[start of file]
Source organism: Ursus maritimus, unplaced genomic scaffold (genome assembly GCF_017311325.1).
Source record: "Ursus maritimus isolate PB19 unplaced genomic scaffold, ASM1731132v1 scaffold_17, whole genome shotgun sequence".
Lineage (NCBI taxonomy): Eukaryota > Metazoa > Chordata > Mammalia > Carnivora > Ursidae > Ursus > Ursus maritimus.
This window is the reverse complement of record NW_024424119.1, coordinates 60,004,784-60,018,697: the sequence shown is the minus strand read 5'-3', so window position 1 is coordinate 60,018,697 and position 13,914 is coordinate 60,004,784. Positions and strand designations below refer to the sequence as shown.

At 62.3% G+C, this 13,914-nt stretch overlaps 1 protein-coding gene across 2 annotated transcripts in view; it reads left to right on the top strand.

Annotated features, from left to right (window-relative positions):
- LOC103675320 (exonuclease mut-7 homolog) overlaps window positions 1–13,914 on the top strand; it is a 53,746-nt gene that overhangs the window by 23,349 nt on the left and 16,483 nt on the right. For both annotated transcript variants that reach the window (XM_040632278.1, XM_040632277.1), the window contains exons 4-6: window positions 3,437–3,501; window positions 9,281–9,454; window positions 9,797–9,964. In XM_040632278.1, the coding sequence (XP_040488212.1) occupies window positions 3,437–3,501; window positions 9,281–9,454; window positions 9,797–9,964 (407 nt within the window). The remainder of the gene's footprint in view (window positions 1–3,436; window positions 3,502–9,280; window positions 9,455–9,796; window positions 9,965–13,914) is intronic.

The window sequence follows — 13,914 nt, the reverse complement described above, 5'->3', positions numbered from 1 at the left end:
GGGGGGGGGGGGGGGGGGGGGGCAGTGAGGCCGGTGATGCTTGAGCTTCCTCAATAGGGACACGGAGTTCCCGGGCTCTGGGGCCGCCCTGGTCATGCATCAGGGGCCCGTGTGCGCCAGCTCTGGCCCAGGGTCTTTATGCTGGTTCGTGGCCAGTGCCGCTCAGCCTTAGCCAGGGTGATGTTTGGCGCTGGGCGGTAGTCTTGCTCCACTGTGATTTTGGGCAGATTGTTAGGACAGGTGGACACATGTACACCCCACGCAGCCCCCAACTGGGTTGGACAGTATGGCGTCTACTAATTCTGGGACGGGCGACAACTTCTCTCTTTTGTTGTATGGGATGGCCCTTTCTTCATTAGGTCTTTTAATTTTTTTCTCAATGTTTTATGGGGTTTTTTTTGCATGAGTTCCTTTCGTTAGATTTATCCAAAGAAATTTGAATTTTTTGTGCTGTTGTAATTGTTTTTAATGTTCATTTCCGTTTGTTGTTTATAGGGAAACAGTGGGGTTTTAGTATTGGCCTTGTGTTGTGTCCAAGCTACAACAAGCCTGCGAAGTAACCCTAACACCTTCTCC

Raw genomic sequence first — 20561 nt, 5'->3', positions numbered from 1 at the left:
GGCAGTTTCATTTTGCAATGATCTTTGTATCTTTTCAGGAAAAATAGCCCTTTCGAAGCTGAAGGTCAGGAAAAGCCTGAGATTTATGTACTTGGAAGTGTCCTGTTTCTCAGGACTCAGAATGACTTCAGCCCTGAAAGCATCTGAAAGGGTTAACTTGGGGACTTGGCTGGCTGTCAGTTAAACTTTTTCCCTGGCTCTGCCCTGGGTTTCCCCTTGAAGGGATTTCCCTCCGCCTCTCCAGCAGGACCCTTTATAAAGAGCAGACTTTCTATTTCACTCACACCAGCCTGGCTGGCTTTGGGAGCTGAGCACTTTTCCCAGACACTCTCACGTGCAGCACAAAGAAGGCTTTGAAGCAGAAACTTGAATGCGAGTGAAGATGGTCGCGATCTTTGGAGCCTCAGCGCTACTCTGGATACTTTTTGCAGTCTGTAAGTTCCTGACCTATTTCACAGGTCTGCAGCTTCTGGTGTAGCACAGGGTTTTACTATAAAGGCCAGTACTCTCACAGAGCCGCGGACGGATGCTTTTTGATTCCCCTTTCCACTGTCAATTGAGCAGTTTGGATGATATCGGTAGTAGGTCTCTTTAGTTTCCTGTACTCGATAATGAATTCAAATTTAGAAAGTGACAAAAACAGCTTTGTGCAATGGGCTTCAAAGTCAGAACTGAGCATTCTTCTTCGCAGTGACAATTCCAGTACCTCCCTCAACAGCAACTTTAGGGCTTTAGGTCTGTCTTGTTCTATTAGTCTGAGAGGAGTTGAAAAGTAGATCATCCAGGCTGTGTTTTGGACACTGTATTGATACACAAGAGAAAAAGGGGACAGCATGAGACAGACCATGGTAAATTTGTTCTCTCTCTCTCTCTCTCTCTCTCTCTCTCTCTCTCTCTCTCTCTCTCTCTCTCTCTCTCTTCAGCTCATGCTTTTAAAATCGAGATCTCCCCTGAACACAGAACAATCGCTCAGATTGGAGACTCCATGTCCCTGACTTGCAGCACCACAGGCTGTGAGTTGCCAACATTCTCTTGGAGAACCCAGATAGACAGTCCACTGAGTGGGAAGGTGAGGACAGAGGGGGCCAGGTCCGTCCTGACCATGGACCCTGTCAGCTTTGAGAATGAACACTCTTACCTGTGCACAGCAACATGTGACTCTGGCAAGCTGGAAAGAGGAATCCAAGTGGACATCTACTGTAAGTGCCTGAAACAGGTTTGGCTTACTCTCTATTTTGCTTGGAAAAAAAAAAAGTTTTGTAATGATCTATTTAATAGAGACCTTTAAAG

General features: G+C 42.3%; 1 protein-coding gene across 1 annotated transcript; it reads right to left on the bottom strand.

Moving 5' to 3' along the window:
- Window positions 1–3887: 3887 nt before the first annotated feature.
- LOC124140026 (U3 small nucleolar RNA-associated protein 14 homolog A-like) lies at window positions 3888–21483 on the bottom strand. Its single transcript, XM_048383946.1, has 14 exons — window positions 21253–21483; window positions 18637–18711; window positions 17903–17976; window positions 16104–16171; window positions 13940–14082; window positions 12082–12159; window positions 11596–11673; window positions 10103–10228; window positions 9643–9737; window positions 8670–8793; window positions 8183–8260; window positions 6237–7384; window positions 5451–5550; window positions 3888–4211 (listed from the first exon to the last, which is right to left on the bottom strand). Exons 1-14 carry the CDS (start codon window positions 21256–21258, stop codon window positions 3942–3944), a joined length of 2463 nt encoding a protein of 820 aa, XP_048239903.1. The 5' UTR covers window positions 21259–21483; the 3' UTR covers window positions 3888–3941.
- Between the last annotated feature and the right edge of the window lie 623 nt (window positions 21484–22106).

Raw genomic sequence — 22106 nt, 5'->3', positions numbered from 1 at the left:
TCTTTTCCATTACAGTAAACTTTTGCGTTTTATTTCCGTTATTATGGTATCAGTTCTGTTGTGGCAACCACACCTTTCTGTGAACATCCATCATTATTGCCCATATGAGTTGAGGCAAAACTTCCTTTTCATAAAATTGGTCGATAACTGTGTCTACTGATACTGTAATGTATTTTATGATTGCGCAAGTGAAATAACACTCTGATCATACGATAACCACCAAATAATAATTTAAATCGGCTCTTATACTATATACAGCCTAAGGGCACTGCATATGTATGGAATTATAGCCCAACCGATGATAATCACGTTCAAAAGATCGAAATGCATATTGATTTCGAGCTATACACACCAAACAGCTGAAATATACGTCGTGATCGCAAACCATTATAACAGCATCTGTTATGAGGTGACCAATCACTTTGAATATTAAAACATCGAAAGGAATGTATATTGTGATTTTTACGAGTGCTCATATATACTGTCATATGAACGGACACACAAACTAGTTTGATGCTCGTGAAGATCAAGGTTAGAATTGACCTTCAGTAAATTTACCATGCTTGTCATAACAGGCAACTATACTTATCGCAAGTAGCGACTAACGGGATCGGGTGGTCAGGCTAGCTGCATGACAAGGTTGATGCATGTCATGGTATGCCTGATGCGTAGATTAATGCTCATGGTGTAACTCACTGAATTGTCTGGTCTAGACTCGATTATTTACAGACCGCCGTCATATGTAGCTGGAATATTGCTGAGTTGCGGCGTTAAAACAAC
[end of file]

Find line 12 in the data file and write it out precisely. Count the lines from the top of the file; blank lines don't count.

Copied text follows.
General features: G+C 42.3%; 1 protein-coding gene across 1 annotated transcript; it reads right to left on the bottom strand.